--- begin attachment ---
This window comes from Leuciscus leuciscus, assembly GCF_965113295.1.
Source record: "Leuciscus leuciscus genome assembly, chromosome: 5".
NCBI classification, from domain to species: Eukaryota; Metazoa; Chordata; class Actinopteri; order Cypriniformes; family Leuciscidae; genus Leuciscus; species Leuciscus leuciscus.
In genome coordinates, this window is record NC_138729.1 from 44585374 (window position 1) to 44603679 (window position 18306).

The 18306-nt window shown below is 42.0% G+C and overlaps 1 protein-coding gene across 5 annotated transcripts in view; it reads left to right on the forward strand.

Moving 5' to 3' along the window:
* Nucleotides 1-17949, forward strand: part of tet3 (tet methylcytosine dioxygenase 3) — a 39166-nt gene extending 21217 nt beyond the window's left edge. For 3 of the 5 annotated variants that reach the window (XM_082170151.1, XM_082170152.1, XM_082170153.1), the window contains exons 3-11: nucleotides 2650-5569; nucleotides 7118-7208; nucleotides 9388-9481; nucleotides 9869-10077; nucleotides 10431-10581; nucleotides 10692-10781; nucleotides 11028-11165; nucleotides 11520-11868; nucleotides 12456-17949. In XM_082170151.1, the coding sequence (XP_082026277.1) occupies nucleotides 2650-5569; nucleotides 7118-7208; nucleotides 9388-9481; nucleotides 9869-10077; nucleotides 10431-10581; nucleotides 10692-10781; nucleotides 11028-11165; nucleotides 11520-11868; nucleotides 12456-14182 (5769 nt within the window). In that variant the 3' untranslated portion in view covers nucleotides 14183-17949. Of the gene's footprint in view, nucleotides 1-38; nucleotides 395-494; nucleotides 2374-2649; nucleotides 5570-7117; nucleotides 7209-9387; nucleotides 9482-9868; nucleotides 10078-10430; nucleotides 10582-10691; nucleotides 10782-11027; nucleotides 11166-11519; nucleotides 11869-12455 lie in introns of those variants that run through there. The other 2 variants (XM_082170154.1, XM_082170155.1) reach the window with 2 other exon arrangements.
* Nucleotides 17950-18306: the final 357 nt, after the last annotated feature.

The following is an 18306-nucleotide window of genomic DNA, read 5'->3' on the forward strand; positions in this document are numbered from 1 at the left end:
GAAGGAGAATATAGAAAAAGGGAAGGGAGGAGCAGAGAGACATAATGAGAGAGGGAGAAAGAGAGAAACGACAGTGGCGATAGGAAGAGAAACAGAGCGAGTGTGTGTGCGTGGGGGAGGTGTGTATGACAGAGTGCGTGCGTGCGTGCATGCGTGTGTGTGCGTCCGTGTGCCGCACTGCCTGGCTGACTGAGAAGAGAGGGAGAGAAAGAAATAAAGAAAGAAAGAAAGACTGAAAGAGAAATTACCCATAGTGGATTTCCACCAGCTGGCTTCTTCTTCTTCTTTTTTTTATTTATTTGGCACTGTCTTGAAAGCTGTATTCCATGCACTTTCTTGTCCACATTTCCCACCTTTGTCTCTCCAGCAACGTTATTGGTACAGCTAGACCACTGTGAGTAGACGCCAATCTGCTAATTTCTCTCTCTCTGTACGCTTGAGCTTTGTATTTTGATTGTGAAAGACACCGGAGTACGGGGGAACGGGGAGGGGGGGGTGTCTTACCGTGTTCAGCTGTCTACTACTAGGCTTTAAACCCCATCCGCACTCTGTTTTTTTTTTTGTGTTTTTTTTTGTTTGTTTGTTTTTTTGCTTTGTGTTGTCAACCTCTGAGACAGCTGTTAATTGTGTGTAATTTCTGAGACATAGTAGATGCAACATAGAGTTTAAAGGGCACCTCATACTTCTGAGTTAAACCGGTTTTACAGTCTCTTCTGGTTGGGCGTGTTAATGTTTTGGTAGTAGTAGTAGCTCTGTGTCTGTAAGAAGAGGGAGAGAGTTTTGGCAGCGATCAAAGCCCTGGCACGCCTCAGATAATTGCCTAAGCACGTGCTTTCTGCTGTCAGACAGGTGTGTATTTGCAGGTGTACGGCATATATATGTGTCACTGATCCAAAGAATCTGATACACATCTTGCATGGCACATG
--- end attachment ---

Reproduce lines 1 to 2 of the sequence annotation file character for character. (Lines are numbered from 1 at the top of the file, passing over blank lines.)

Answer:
This window comes from Leuciscus leuciscus, assembly GCF_965113295.1.
Source record: "Leuciscus leuciscus genome assembly, chromosome: 5".